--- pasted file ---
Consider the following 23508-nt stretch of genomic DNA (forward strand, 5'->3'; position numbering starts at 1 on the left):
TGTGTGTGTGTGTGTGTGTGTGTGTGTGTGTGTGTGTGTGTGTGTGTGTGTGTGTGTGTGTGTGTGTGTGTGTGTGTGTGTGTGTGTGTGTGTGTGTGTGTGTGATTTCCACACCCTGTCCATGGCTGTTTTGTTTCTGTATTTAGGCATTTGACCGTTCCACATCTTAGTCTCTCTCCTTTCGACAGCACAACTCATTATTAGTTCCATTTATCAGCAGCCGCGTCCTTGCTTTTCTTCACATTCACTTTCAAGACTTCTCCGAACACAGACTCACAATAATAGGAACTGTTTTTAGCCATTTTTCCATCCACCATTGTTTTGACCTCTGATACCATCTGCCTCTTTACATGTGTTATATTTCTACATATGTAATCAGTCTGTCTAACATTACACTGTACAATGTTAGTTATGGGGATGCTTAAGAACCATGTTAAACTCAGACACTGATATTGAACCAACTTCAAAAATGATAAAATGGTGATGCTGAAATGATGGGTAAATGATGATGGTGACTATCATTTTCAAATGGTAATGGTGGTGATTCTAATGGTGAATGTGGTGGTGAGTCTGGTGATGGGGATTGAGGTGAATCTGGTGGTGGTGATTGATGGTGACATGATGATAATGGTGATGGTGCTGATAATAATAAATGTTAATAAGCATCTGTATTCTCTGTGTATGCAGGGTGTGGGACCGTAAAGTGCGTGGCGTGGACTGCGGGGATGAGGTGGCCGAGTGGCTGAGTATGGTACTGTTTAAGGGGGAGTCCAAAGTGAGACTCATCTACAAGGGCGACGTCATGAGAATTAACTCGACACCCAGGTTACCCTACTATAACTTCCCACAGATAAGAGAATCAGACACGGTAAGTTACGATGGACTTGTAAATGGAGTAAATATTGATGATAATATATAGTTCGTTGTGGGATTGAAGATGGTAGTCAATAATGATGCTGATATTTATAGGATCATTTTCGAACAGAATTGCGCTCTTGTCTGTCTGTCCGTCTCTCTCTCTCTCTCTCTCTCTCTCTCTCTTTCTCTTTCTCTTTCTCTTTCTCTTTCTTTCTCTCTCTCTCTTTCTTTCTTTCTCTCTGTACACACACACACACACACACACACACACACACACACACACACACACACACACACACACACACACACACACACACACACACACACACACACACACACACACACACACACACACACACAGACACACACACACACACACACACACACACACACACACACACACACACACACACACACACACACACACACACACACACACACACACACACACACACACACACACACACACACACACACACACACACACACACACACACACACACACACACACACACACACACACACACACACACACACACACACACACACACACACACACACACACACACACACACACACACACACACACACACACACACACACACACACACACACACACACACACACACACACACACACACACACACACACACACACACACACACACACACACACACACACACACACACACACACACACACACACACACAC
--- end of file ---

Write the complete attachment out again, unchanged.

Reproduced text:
Consider the following 23508-nt stretch of genomic DNA (forward strand, 5'->3'; position numbering starts at 1 on the left):
TGTGTGTGTGTGTGTGTGTGTGTGTGTGTGTGTGTGTGTGTGTGTGTGTGTGTGTGTGTGTGTGTGTGTGTGTGTGTGTGTGTGTGTGTGTGTGTGTGTGTGTGATTTCCACACCCTGTCCATGGCTGTTTTGTTTCTGTATTTAGGCATTTGACCGTTCCACATCTTAGTCTCTCTCCTTTCGACAGCACAACTCATTATTAGTTCCATTTATCAGCAGCCGCGTCCTTGCTTTTCTTCACATTCACTTTCAAGACTTCTCCGAACACAGACTCACAATAATAGGAACTGTTTTTAGCCATTTTTCCATCCACCATTGTTTTGACCTCTGATACCATCTGCCTCTTTACATGTGTTATATTTCTACATATGTAATCAGTCTGTCTAACATTACACTGTACAATGTTAGTTATGGGGATGCTTAAGAACCATGTTAAACTCAGACACTGATATTGAACCAACTTCAAAAATGATAAAATGGTGATGCTGAAATGATGGGTAAATGATGATGGTGACTATCATTTTCAAATGGTAATGGTGGTGATTCTAATGGTGAATGTGGTGGTGAGTCTGGTGATGGGGATTGAGGTGAATCTGGTGGTGGTGATTGATGGTGACATGATGATAATGGTGATGGTGCTGATAATAATAAATGTTAATAAGCATCTGTATTCTCTGTGTATGCAGGGTGTGGGACCGTAAAGTGCGTGGCGTGGACTGCGGGGATGAGGTGGCCGAGTGGCTGAGTATGGTACTGTTTAAGGGGGAGTCCAAAGTGAGACTCATCTACAAGGGCGACGTCATGAGAATTAACTCGACACCCAGGTTACCCTACTATAACTTCCCACAGATAAGAGAATCAGACACGGTAAGTTACGATGGACTTGTAAATGGAGTAAATATTGATGATAATATATAGTTCGTTGTGGGATTGAAGATGGTAGTCAATAATGATGCTGATATTTATAGGATCATTTTCGAACAGAATTGCGCTCTTGTCTGTCTGTCCGTCTCTCTCTCTCTCTCTCTCTCTCTCTCTCTTTCTCTTTCTCTTTCTCTTTCTCTTTCTTTCTCTCTCTCTCTTTCTTTCTTTCTCTCTGTACACACACACACACACACACACACACACACACACACACACACACACACACACACACACACACACACACACACACACACACACACACACACACACACACACACACACACACACACACAGACACACACACACACACACACACACACACACACACACACACACACACACACACACACACACACACACACACACACACACACACACACACACACACACACACACACACACACACACACACACACACACACACACACACACACACACACACACACACACACACACACACACACACACACACACACACACACACACACACACACACACACACACACACACACACACACACACACACACACACACACACACACACACACACACACACACACACACACACACACACACACACACACACACACACACACACACACACACACACACACACACACACACACACACACACACACACACAC